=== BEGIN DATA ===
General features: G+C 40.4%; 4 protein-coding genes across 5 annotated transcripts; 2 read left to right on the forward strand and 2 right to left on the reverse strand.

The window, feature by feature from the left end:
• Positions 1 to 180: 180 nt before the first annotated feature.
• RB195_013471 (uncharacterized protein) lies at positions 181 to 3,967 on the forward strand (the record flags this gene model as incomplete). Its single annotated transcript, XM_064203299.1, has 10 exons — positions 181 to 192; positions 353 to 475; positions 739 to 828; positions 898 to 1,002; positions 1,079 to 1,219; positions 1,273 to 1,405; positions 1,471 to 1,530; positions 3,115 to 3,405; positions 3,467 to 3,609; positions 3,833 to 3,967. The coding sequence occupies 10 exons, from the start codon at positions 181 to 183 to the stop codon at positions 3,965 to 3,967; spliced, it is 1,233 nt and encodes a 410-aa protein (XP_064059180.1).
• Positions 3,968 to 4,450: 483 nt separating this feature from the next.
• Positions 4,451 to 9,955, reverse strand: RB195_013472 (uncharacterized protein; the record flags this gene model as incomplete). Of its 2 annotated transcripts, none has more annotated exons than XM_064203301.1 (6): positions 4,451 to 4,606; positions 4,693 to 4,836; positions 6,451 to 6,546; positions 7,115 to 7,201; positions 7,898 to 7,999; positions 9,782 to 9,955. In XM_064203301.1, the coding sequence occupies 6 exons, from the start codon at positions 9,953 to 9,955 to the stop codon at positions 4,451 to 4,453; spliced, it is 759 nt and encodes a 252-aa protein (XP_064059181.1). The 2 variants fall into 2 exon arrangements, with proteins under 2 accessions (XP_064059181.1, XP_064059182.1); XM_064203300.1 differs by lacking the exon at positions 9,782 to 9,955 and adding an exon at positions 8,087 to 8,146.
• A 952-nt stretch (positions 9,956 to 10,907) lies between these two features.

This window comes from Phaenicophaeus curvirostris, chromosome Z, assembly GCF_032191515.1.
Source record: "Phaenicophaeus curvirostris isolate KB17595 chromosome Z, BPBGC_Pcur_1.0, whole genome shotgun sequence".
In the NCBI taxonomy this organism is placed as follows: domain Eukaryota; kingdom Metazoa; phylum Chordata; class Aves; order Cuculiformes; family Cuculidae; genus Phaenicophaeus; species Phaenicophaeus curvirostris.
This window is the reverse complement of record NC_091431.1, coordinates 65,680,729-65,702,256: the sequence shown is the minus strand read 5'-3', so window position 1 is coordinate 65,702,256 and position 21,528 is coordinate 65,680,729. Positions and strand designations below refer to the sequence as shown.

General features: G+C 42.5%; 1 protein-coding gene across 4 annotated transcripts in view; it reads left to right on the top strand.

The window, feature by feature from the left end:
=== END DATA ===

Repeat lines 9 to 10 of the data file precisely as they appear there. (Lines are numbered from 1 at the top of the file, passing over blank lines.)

Source record: "Phaenicophaeus curvirostris isolate KB17595 chromosome Z, BPBGC_Pcur_1.0, whole genome shotgun sequence".
In the NCBI taxonomy this organism is placed as follows: domain Eukaryota; kingdom Metazoa; phylum Chordata; class Aves; order Cuculiformes; family Cuculidae; genus Phaenicophaeus; species Phaenicophaeus curvirostris.